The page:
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The History Behind Hoyt Farm Nature Preserve

More than a place to pass the time, Hoyt Farm represents a part of Commack's past.

The History Behind Hoyt Farm Nature Preserve The History Behind Hoyt Farm Nature Preserve The History Behind Hoyt Farm Nature Preserve The History Behind Hoyt Farm Nature Preserve The History Behind Hoyt Farm Nature Preserve The History Behind Hoyt Farm Nature Preserve The History Behind Hoyt Farm Nature Preserve The History Behind Hoyt Farm Nature Preserve The History Behind Hoyt Farm Nature Preserve

is known for a number of recreational and educational activities. Visitors will find a playground, water park, nature museum, picnic tables and more. The park also represents centuries of Commack history.

Just a short walk from the recreational area, a house can be found. According to Colonel Rockwell’s Scrap-book, published by the Smithtown Historical Society in 1968, John Wicks constructed the center portion of the home around 1770 on land originally purchased by his father Elnathan Wicks.

The home remained in the Wicks family until 1910 when a Willard Wicks sold the home to Edwin C. Hoyt, according to the book. Hoyt made alterations to the house by adding the east and west wings and the upper dormer.

According to the preserve’s park manager Jeff Gumin, the Hoyt family had a successful orchard containing apple and peach trees. It was called Crooked Hill Farm, and the property was approximately 350 acres. Hoyt’s apples and peaches were sold as far as the Bronx and the Hamptons.

Gumin said about 24 of the apple trees still remain. They use no pesticides on any of the vegetation in the park, so the apples aren’t recommended for human consumption. However, the animals on the property do eat them.

The Town of Smithtown purchased the property in 1965 from Maria Hoyt, and the 133 acres of land developed into Hoyt Farm Nature Preserve.

The center portion of the home that Wicks built now includes a museum. Smithtown historian Brad Harris said three small rooms are decorated with furniture left by the Hoyt family to show how a house in the early 1900s would look. The rooms include furniture, cutlery boards, sideboards, and paintings that the family owned. In the central hallway, visitors will also find Edwin Hoyt’s desk.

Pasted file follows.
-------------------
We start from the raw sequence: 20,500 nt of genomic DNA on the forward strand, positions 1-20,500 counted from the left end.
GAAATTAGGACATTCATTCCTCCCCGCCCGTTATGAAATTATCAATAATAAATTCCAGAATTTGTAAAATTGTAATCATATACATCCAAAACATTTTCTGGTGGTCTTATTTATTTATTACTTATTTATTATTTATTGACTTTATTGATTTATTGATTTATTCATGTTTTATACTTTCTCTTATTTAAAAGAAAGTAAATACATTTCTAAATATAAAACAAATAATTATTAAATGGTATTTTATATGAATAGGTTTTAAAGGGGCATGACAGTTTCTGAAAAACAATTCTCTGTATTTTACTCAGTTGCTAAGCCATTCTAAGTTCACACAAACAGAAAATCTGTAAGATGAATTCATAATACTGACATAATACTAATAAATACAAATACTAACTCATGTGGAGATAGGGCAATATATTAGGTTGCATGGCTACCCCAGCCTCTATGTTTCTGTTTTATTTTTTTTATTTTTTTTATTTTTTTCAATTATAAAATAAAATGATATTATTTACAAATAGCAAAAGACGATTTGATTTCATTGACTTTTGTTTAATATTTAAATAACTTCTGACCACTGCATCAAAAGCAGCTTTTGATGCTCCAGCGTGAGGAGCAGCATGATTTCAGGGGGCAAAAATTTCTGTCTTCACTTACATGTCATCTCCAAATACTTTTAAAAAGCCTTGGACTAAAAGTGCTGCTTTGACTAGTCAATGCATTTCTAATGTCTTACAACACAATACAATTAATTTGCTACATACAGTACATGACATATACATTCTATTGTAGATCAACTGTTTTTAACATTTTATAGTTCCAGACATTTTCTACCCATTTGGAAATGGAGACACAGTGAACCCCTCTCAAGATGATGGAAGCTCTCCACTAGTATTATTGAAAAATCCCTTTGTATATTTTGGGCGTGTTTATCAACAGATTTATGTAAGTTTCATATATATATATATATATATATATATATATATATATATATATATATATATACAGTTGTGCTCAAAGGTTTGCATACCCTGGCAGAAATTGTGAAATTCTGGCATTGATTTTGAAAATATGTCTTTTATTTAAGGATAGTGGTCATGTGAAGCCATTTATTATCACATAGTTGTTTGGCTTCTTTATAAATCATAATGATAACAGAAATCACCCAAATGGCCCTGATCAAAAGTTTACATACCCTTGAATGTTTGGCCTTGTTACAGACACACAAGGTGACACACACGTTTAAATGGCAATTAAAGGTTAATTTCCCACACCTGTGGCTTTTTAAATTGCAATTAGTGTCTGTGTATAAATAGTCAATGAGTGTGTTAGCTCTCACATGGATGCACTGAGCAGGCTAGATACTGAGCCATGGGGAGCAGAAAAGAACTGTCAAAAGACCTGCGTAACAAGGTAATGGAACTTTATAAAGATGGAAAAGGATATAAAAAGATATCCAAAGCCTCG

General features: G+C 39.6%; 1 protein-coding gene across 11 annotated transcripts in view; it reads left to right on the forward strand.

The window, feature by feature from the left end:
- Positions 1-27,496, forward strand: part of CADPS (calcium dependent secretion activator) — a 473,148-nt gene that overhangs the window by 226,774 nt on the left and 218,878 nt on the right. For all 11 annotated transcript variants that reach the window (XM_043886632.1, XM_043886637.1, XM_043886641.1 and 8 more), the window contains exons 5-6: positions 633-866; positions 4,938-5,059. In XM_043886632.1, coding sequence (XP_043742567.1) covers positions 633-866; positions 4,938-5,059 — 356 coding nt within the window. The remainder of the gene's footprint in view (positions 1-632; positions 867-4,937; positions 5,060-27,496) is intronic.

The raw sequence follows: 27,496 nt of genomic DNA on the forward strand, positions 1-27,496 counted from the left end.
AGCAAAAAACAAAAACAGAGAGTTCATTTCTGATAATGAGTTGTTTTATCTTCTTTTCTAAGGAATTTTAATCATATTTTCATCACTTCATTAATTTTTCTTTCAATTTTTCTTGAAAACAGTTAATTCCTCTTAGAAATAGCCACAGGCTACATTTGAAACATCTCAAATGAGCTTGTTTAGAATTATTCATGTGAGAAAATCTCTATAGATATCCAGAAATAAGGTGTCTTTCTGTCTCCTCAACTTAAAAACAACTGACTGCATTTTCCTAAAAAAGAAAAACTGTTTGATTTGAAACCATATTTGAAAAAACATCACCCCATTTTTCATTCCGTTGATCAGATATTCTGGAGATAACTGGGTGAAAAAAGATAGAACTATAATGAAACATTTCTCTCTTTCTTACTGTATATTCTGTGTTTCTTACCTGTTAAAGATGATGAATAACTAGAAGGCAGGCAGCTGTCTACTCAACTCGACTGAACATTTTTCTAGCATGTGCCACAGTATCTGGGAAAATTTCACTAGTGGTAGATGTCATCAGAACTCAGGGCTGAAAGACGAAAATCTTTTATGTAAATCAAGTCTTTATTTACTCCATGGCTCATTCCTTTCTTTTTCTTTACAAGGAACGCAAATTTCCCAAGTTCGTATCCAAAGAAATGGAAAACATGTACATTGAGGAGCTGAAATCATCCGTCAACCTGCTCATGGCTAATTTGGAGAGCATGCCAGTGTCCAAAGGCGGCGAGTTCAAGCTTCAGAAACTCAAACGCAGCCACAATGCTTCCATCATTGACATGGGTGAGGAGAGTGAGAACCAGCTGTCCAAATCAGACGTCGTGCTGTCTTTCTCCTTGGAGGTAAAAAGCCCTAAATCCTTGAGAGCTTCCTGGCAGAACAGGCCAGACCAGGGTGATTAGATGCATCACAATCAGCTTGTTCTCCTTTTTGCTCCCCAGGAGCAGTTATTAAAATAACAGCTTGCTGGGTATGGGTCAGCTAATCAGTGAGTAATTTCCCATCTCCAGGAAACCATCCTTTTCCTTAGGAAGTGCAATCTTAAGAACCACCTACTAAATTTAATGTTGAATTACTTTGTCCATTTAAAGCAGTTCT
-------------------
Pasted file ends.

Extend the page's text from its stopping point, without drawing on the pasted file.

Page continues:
Gumin said the Hoyt’s old bath house is used for the park’s educational programs. Visitors will find reptiles and amphibians there, and students learn about the geology of Long Island. In the old blacksmith barn, children have found items such as nails and pieces of pottery as part of an archeological dig.

There are also two World War I cannons on the grounds. According to Harris, the cannons were once displayed in front of Smithtown’s Town Hall. Around World War II when the town hall received new ones, they gave the World War I artillery to Hoyt farm.

Gumin, a life-long resident of Commack, said the township of Smithtown is supportive of the park’s preservation efforts. While some of the original outer buildings no longer exist, the ones standing remain basically unaltered and in good condition.

The staff at Hoyt Farm encourages visitors to walk along the nature trails past the house. The park manager said as he walks along the paths, he finds old locust rails that were used to fence off the orchards from the roads, a foundation to an old barn and remenants of old equipment.

“The whole park is just history,” said Gumin.

Hoyt Farm Nature Preserve is open year round from 8:00 a.m to dusk, except Memorial Day to mid-October when it’s open 9:00 a.m to dusk. The Hoyt House museum is open from 1:00 p.m. to 4 p.m. on weekend days from Memorial Day to Labor Day.

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